Why do policy decision-makers opt for command and control environmental regulation? An economic analysis with special reference to Sri Lanka
This chapter examines why policy decision-makers opt for command and control environmental regulation despite the availability of a plethora of market-based instruments which are more efficient and cost-effective. Interestingly, Sri Lanka has adopted a wholly command and control system, during both the pre and post liberalisation economic policies. This chapter first examines the merits and demerits of command and control and market-based approaches and then looks at Sri Lankaâ€™s extensive environmental regulatory framework. The chapter then examines the likely reasons as to why the country has gone down the path of inflexible regulatory measures and has become entrenched in them. The various hypotheses are discussed and empirical evidence is provided. The chapter also discusses the consequences of an environmentally slack economy and policy implications stemming from adopting a wholly regulatory approach. The chapter concludes with a discussion of the main results.
|Date of creation:||30 Jul 2010|
|Contact details of provider:|| Postal: GPO Box 2434, BRISBANE QLD 4001|
Web page: http://www.bus.qut.edu.au/faculty/economics/
More information through EDIRC
References listed on IDEAS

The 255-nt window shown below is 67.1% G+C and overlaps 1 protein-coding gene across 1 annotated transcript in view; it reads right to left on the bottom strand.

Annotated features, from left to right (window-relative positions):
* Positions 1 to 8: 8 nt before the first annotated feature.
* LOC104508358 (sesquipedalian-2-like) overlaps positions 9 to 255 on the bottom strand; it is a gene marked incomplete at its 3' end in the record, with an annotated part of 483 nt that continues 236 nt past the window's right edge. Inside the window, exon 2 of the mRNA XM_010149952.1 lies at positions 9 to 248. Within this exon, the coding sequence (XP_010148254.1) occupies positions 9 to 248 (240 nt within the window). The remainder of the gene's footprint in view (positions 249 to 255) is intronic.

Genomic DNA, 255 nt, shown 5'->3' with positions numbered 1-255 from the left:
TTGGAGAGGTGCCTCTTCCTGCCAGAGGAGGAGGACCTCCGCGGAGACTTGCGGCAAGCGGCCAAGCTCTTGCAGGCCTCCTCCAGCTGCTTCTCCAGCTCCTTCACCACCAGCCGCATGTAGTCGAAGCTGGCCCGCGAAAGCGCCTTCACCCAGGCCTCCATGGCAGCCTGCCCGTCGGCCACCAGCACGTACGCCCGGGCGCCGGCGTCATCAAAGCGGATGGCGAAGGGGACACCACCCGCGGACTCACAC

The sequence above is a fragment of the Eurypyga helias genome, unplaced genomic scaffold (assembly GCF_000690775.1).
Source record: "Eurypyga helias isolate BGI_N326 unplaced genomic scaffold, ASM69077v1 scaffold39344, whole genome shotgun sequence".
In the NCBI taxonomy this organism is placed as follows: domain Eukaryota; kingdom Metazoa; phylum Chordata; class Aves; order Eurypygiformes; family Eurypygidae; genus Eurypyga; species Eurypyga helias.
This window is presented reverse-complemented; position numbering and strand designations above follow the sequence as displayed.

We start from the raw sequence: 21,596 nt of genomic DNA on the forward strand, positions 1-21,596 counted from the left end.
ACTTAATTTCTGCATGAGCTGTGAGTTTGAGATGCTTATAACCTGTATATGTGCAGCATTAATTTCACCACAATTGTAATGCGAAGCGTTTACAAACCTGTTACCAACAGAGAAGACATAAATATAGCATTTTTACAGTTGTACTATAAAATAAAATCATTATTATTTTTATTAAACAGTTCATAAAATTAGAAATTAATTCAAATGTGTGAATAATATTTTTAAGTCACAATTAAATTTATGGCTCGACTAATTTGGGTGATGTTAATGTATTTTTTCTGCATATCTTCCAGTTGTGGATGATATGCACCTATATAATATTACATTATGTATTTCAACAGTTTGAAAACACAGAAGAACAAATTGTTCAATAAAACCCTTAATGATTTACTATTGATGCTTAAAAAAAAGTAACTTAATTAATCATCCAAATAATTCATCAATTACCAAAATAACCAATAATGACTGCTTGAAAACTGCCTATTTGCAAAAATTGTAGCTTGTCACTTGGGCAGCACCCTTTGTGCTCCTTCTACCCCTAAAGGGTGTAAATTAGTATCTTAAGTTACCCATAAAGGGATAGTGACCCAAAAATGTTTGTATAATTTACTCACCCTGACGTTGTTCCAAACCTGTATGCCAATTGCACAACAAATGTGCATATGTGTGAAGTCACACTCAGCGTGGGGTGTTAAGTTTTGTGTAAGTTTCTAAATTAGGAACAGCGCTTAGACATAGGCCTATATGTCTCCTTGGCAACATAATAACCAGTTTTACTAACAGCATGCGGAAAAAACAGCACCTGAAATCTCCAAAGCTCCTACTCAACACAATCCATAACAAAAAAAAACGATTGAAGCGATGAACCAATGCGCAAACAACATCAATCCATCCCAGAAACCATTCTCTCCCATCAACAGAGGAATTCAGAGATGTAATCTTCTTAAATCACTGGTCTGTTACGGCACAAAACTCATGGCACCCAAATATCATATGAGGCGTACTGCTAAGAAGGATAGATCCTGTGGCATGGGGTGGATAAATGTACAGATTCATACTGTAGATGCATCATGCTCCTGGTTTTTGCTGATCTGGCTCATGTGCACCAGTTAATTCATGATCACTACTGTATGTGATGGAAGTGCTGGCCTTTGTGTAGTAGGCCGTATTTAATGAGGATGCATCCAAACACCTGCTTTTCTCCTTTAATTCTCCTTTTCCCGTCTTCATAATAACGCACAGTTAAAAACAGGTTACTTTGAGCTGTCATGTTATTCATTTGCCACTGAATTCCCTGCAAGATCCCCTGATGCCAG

Please report citation or reference errors to , or , if you are the registered author of the cited work, log in to your RePEc Author Service profile, click on "citations" and make appropriate adjustments.:
- Motta, Ronaldo Ser A Da & Huber, Richard M. & Ruitenbeek, H. Jack, 1999. "Market based instruments for environmental policymaking in Latin America and the Caribbean: lessons from eleven countries," Environment and Development Economics, Cambridge University Press, vol. 4(02), pages 177-201, May.
When requesting a correction, please mention this item's handle: RePEc:qut:dpaper:259. See general information about how to correct material in RePEc.
For technical questions regarding this item, or to correct its authors, title, abstract, bibliographic or download information, contact: (Angela Fletcher)
If you have authored this item and are not yet registered with RePEc, we encourage you to do it here. This allows to link your profile to this item. It also allows you to accept potential citations to this item that we are uncertain about.
If references are entirely missing, you can add them using this form.
If the full references list an item that is present in RePEc, but the system did not link to it, you can help with this form.
If you know of missing items citing this one, you can help us creating those links by adding the relevant references in the same way as above, for each refering item. If you are a registered author of this item, you may also want to check the "citations" tab in your profile, as there may be some citations waiting for confirmation.
Please note that corrections may take a couple of weeks to filter through the various RePEc services.